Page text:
And with or without mental illness, privacy is a universal psychological need; lacking it is detrimental to the mental and therefore physical health of every human being. This is why it is always considered inherently abusive to infringe upon someone's privacy.
Kev on April 21, 2016:
I say to open MORE shelters that COMPLY with ADA guidelines, and to completely drop the unnecessary "Pray to stay" or "Work for our thrift store/'rehab program'/whatever in order to stay" requirement. Christian-run shelters have all kinds of discriminatory (and are, sad to say, legal) rules. Muncie Mission (in Muncie, IN), a shelter a friend and I got perma-banned from just this week, has these rules that you're shown in a PowerPoint slideshow that has these obviously discriminatory rules:
[The PPT file looks hurried and cheaply made, BTW. I could do better... but, I digress.]
* (Picture of the serving line) This is where you get your three meals a day. If you need more than three meals a day because of diabetes or other medical concerns, you should look for another place to stay.
* (Meme "Before there was Iron Man / There was Iron Lung") If you have medical or mental health issues beyond the care we provide, you should look for another place to stay.
* (Picture of their elevator) This is our elevator. It can be used ONLY with staff permission [capitalized emphasis theirs], if you use a wheelchair or other medical issues.
* (Picture of breathalizer) You may be asked to blow in this. It MUST read .000 or you will be asked to leave.
* A couple of slides say the same thing about drug use and you may be asked at any time and if ANY drugs are found in a urinalysis, again, they say "You will be asked to leave."
There are others, but some of them contradict with each other.
Going on, they will not let you even have certain things: laptop, even if you are going to school (Someone attending college asked and said it was MANDATORY for their homework,and they said "Oh well, then go look for somewhere else,then!"), cell phone (they're afraid you'll call a drug dealer) or even "People" Magazine or "Sports Illustrated Swimsuit Edition" because they think it's porn... seriously!
And they have confusing rules: If you don't have a job, you're REQUIRED to work at their "New Life Center" EVERY DAY, but if you DO have one, you're asked to "volunteer 8 hours a week," but if you NEED a job and are actively looking for one, how is that even possible?
Oh, BTW, I'm an atheist, and I faked it good enough. I even was asked to lead the prayer at a couple of meals. But a couple of "morning devotional" sessions was mostly 30-minute soapbox sessions to air the b.s. of what he thought was wrong with the world...
TL;DR, some of what he said made me cringe. He thought LGBTQ should be banished permanently "Because God Said So, Damn It!", that there was really NO constitutionally-mandated separation of church and state, we were founded as a Christian country from Day 1 (Uh, WRONG, Dennis [his name]! Section VI of our Constitution AND Amendment I say otherwise!!!!), all a bunch of stuff. I mostly written Linux Bash Shell Scripts in my provided notebook when we were *supposed* to write our "shortcomings" and our offerings to God in them...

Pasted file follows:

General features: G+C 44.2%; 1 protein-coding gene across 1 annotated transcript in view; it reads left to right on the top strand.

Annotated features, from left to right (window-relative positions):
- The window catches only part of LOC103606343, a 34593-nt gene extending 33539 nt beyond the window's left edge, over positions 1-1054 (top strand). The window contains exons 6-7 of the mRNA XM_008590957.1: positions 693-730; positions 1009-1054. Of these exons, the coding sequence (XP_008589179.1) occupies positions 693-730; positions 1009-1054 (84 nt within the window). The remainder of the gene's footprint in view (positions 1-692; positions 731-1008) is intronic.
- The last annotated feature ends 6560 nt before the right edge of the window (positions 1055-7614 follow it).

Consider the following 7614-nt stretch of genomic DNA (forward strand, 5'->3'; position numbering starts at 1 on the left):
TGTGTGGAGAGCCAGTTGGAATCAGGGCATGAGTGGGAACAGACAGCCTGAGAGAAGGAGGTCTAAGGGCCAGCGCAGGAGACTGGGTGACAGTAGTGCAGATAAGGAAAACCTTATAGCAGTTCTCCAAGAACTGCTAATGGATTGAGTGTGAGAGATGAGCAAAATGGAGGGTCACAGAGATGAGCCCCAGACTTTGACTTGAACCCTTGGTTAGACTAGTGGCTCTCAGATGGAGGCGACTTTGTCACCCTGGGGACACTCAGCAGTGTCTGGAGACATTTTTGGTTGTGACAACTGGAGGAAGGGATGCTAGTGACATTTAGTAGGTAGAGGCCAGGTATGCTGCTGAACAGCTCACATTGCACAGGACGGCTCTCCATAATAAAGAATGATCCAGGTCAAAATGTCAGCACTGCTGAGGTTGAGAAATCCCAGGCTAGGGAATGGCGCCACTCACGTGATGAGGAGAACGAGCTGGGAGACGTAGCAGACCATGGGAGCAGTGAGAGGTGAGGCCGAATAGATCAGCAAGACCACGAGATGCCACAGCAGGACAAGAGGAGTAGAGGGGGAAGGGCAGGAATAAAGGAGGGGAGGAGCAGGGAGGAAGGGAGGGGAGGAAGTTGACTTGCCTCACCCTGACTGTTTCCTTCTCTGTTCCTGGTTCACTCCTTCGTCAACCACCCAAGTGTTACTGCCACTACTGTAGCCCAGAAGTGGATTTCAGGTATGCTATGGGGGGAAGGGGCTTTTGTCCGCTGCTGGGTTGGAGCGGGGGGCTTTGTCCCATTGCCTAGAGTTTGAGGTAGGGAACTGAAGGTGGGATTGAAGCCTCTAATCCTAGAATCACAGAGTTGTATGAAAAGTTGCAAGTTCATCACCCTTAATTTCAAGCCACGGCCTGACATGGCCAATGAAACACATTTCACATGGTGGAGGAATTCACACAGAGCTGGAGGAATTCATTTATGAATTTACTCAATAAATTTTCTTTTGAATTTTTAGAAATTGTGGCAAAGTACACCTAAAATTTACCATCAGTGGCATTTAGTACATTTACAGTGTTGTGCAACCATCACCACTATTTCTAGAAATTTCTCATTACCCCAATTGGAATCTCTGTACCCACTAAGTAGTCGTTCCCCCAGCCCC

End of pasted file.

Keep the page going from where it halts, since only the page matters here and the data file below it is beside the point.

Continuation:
And don't get me started on their "Statement of Moral Obligation," a confusing document about "Biblical Marriage".
But all what you wrote is what me and my friend experienced too. And just because we had our reasons, they kicked us out.
Screw them, I've been living on the streets since 2011 and I can survive. These places are 3 hots and a cot with restrictions.
Jane on February 16, 2016:
The Shelters in Dallas TX are awful. Many people would rather live in Tent City (underneath a major expressway in Downtown Dallas) than go to a shelter. Why are the shelters so awful? They are very authoritarian. You have to be in at 2 or 3 p.m. and they lock you in. If you leave out for any reason you are banned. The staff is often rude and abusive. There are major privacy violations as well. Dallas has instituted some type of system where all of the shelters share information with each other and with about 150 other businesses that are suppose to help the homeless. So if you are homeless for one night your name and social security number and other personally identifiable information are shared forever with 150 different agencies and private corporations. Never to be deleted. Also, Dallas Shelters turn over all of their shelter lists to the police. Each night. They give the police the names of people to be searched (even after background checks are ran) by the shelter. How do I know? I have a cousin who is married to a police officer in another city. Her and I weren't speaking for while and she had her husband violate the law and he looked me up and could see every shelter I had ever stayed in, in the State of Texas. There should have been no way he could see this if I wasn't breaking any law. Which I wasn't. But the shelters just violate your privacy. So they frighten many people away. The Bridge Shelter in Dallas forces everyone who stays there even one night to sign away their rights to their personal information and so the shelter can share this with hundreds of different public and private companies. Other shelters do the same.